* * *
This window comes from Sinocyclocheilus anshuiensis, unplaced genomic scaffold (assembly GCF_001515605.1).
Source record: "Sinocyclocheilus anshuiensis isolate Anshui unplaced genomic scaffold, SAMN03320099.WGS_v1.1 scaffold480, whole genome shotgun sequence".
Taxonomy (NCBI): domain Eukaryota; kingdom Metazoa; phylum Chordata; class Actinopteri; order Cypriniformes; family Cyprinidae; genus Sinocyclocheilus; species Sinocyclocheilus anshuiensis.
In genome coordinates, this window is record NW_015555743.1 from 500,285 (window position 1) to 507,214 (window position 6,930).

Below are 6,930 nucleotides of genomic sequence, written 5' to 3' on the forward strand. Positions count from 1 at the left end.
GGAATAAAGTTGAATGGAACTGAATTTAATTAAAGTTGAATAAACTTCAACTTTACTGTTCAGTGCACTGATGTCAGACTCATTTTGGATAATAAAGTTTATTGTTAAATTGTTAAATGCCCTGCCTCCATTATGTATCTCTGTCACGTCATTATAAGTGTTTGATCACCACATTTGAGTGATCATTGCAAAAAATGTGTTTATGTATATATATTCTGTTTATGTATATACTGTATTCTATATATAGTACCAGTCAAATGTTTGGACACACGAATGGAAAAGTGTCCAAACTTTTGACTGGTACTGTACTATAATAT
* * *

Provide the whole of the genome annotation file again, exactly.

This window comes from Sinocyclocheilus anshuiensis, unplaced genomic scaffold (assembly GCF_001515605.1).
Source record: "Sinocyclocheilus anshuiensis isolate Anshui unplaced genomic scaffold, SAMN03320099.WGS_v1.1 scaffold480, whole genome shotgun sequence".
Taxonomy (NCBI): domain Eukaryota; kingdom Metazoa; phylum Chordata; class Actinopteri; order Cypriniformes; family Cyprinidae; genus Sinocyclocheilus; species Sinocyclocheilus anshuiensis.
In genome coordinates, this window is record NW_015555743.1 from 500,285 (window position 1) to 507,214 (window position 6,930).

Below are 6,930 nucleotides of genomic sequence, written 5' to 3' on the forward strand. Positions count from 1 at the left end.
GGAATAAAGTTGAATGGAACTGAATTTAATTAAAGTTGAATAAACTTCAACTTTACTGTTCAGTGCACTGATGTCAGACTCATTTTGGATAATAAAGTTTATTGTTAAATTGTTAAATGCCCTGCCTCCATTATGTATCTCTGTCACGTCATTATAAGTGTTTGATCACCACATTTGAGTGATCATTGCAAAAAATGTGTTTATGTATATATATTCTGTTTATGTATATACTGTATTCTATATATAGTACCAGTCAAATGTTTGGACACACGAATGGAAAAGTGTCCAAACTTTTGACTGGTACTGTACTATAATAT